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Bourdieu for Educators: Policy and Practice

by Fenwick W English and Cheryl L Bolton SAGE Publications, Inc
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Pbk 144 pages
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Bourdieu for Educators: Policy and Practice, brings the revolutionary research and thinking of Pierre Bourdieu (1930-2002) of France to public educational leaders in North America, Canada, and the U.K. This text brings Bourdieu's corpus into the arena of elementary and secondary educational reform and change, and offers policy, research, and practice discussions. Authors Fenwick W. English and Cheryl L. Bolton use Bourdieu to challenge the standards movement in different countries, the current vision of effective management, and the open market notion connecting pay to performance. The text shows that connecting pay to performance won't improve education for the poorest group of school students in the U.S., Canada, or the U.K., regardless of how much money is spent trying to erase the achievement gap. The authors layout the bold educational agenda of Pierre Bourdieu by demonstrating that educational preparation must take into account larger socio-economic-political realities in order for educational change and reform to make an impact.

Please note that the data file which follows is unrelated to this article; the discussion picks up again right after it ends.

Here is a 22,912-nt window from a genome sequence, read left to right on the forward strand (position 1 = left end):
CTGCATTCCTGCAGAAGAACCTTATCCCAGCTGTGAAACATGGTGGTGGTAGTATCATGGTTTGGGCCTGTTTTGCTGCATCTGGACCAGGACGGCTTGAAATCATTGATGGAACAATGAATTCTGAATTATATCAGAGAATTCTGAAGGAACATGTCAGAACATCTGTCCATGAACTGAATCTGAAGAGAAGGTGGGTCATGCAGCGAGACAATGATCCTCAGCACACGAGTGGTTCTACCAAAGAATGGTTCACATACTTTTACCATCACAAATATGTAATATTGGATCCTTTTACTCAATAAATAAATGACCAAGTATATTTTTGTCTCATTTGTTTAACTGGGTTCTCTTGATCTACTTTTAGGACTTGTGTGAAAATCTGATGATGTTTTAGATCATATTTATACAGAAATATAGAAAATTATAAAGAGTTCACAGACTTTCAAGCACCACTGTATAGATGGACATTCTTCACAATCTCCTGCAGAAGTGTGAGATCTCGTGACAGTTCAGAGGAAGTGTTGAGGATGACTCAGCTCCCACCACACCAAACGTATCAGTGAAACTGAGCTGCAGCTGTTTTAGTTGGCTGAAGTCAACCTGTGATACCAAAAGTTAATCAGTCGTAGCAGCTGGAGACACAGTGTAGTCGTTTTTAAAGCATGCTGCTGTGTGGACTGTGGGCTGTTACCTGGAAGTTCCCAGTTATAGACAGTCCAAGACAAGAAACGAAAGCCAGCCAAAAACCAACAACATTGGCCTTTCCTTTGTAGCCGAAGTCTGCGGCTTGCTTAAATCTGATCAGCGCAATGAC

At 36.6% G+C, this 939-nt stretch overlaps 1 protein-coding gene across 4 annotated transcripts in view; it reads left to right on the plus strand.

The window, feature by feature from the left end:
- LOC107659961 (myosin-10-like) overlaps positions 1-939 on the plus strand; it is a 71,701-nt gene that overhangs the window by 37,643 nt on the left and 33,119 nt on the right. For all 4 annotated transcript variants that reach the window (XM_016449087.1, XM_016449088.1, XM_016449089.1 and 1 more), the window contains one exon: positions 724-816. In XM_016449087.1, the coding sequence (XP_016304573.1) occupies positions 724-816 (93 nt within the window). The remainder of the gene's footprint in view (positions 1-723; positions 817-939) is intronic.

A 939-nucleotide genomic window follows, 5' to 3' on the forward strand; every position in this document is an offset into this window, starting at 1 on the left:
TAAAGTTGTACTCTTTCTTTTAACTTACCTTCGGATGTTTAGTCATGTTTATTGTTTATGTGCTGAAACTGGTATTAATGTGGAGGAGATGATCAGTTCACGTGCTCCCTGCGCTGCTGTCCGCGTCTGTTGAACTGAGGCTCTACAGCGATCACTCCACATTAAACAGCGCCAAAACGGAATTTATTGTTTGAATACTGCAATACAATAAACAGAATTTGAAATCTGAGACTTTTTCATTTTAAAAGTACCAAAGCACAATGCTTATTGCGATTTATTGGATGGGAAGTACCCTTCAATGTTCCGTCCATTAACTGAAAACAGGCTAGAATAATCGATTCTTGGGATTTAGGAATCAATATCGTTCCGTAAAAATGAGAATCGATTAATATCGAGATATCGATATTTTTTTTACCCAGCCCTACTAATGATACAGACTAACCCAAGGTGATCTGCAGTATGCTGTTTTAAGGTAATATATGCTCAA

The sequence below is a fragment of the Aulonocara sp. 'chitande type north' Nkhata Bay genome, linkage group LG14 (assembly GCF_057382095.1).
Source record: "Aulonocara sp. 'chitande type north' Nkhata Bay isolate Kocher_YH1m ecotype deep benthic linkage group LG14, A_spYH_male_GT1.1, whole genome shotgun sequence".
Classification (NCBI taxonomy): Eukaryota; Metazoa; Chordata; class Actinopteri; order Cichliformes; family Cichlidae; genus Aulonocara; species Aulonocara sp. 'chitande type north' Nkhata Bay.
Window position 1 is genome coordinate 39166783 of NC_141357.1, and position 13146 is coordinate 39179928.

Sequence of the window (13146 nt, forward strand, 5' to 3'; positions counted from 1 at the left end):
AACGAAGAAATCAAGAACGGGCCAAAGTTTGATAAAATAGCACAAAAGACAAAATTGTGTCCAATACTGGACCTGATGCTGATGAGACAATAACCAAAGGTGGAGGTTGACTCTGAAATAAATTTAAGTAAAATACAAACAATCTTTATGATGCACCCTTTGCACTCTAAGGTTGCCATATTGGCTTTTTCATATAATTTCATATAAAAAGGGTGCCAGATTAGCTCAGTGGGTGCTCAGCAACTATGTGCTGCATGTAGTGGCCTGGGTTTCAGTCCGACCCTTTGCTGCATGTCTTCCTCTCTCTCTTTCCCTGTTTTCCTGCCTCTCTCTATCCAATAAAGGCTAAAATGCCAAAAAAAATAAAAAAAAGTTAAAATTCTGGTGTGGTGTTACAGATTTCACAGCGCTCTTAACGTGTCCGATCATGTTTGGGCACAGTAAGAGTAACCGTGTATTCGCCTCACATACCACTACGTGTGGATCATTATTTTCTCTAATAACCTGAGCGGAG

Chapter 1: Introducing Pierre Bourdieu to Educational Practitioners Bourdieuas Biography Vielseitigkeit: What is Distinctive About Bourdieu Understanding the Nature of Pedagogic Work as Political Struggle The aCulture Warsa in the U.S. and the U.K.: Similarities and Differences The Battle Over the Correct Academic Subjects and Proper Pedagogic Work The Concept of Misrecognition and How It Works Some History with Misrecognition in the Past Building Awareness of the Forces at Play Without New Eyes: The Blinders of Doxa as Orthodoxy Bourdieu as the Public Intellectual, Activist and ProvocateurChapter 2: Unmasking the School Asymmetry and the Social System Bourdieusian Cornerstones Bourdieuas Concept of Habitus An Example of Neighborhood Habitus A Case Study of How Family Habitus Works to Shape Career Aspirations The Intersection of Class, Social Space and the Field An Example of a Field with Its Own Logic The Cultural Arbitrary The Plight of Minority Children Facing the Dominant Cultural Arbitrary in Schools How the System Works as a Game Who Benefits from Schools as They Are? Illuiso and Unquestioned Loyalty to Continuing Orthodoxies The Bounded Nature of Choice Within a Designated Social Space Educational Inequalities Must Remain Unnamed Connecting the Dots: The Importance of Family in School Success The Challenge of Reducing Social Inequality as an Educational GoalChapter 3: The Curriculum, Qualifications and Life Chances The Three Forms of Capital Empirical Validation of the Impact of Social Capital on School Success The Power of Cultural Capital and Bourdieuas Own Experience as a Student Schools as Institutionalized Embodiments of Forms of Cultural Capital Capital, Power, Symbolic Violence, and Scholastic Habitus Two Recent Examples of Symbolic Power (Violence) with School Curricula Social Origin and School Success: Historical and Continuing Evidence of the Linkage Between Them Academic Failure as the aFaulta of the Student? Academic CredentialsaEssential Capital? The Hidden Curriculum, Cultural Values and Schooling Success Calculating Life Chances: The Academic vs. Vocational Education Debate The Issue of the Mal-Distribution of OpportunityChapter 4: The Shifting Control of Leadership Preparation The Construction of National Leadership Standards in the U.K. and the U.S. The Major Epistemological Steps Behind National Standards Core Technologies and the Reification of the Status Quo The Shifting Nature of the Contestation and Changer in Power in the Education Field The De-Contextualization of School Leaders via Job Standardization The Reformers Blinkered Vision for Change: They Just Donat See ItChapter 5: A Retrospective Look at Bourdieuas Impact The Social Field of Education is Not Static Education Is Simultaneously a Means and an End Schooling as the Cultural Arbitrary Demonizes Those who are aOtherizeda The Dominant Consumer Culture in Education Undermines Its Moral and Humanistic Value Educational Reform Will Always Benefit and Advantage the Reformers The Dilemma of School Leadership, Agent of the State or of Humanity?